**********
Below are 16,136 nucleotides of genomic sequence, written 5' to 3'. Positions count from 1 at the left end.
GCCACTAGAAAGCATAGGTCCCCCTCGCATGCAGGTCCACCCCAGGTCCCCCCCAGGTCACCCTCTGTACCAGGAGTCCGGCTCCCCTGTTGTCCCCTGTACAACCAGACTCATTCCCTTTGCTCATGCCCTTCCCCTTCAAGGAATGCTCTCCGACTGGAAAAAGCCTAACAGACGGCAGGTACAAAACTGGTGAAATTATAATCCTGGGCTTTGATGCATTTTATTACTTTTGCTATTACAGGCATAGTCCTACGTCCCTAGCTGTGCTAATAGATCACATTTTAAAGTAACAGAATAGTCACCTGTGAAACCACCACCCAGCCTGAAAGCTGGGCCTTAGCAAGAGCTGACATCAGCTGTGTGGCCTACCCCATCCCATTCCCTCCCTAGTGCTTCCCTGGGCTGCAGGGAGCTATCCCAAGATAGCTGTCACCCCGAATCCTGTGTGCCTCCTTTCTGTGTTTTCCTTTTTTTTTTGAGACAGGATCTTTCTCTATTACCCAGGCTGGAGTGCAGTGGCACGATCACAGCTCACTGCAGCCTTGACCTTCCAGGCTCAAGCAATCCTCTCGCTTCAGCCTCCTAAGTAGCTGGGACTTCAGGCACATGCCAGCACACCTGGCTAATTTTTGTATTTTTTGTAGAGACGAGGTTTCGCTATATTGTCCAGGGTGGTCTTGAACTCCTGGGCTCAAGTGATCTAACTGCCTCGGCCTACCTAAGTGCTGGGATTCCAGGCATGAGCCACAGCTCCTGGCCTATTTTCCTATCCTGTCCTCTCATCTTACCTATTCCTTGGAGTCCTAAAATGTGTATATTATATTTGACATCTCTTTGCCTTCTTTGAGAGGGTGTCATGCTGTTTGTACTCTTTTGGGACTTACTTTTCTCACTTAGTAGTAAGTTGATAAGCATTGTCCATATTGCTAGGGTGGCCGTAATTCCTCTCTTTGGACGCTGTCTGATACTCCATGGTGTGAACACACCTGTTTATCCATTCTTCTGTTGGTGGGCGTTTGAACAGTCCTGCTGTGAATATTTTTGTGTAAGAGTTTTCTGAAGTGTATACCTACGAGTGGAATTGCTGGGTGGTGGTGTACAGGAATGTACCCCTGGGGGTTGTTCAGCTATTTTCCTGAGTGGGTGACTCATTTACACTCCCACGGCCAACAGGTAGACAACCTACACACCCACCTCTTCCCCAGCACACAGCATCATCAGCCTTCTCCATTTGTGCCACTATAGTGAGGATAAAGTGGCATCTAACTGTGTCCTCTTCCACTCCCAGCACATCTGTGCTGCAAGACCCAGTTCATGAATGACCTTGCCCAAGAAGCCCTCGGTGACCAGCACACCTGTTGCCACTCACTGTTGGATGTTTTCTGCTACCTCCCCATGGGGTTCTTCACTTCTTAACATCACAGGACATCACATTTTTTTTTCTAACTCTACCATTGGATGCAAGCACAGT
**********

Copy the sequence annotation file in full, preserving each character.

Below are 16,136 nucleotides of genomic sequence, written 5' to 3'. Positions count from 1 at the left end.
GCCACTAGAAAGCATAGGTCCCCCTCGCATGCAGGTCCACCCCAGGTCCCCCCCAGGTCACCCTCTGTACCAGGAGTCCGGCTCCCCTGTTGTCCCCTGTACAACCAGACTCATTCCCTTTGCTCATGCCCTTCCCCTTCAAGGAATGCTCTCCGACTGGAAAAAGCCTAACAGACGGCAGGTACAAAACTGGTGAAATTATAATCCTGGGCTTTGATGCATTTTATTACTTTTGCTATTACAGGCATAGTCCTACGTCCCTAGCTGTGCTAATAGATCACATTTTAAAGTAACAGAATAGTCACCTGTGAAACCACCACCCAGCCTGAAAGCTGGGCCTTAGCAAGAGCTGACATCAGCTGTGTGGCCTACCCCATCCCATTCCCTCCCTAGTGCTTCCCTGGGCTGCAGGGAGCTATCCCAAGATAGCTGTCACCCCGAATCCTGTGTGCCTCCTTTCTGTGTTTTCCTTTTTTTTTTGAGACAGGATCTTTCTCTATTACCCAGGCTGGAGTGCAGTGGCACGATCACAGCTCACTGCAGCCTTGACCTTCCAGGCTCAAGCAATCCTCTCGCTTCAGCCTCCTAAGTAGCTGGGACTTCAGGCACATGCCAGCACACCTGGCTAATTTTTGTATTTTTTGTAGAGACGAGGTTTCGCTATATTGTCCAGGGTGGTCTTGAACTCCTGGGCTCAAGTGATCTAACTGCCTCGGCCTACCTAAGTGCTGGGATTCCAGGCATGAGCCACAGCTCCTGGCCTATTTTCCTATCCTGTCCTCTCATCTTACCTATTCCTTGGAGTCCTAAAATGTGTATATTATATTTGACATCTCTTTGCCTTCTTTGAGAGGGTGTCATGCTGTTTGTACTCTTTTGGGACTTACTTTTCTCACTTAGTAGTAAGTTGATAAGCATTGTCCATATTGCTAGGGTGGCCGTAATTCCTCTCTTTGGACGCTGTCTGATACTCCATGGTGTGAACACACCTGTTTATCCATTCTTCTGTTGGTGGGCGTTTGAACAGTCCTGCTGTGAATATTTTTGTGTAAGAGTTTTCTGAAGTGTATACCTACGAGTGGAATTGCTGGGTGGTGGTGTACAGGAATGTACCCCTGGGGGTTGTTCAGCTATTTTCCTGAGTGGGTGACTCATTTACACTCCCACGGCCAACAGGTAGACAACCTACACACCCACCTCTTCCCCAGCACACAGCATCATCAGCCTTCTCCATTTGTGCCACTATAGTGAGGATAAAGTGGCATCTAACTGTGTCCTCTTCCACTCCCAGCACATCTGTGCTGCAAGACCCAGTTCATGAATGACCTTGCCCAAGAAGCCCTCGGTGACCAGCACACCTGTTGCCACTCACTGTTGGATGTTTTCTGCTACCTCCCCATGGGGTTCTTCACTTCTTAACATCACAGGACATCACATTTTTTTTTCTAACTCTACCATTGGATGCAAGCACAGT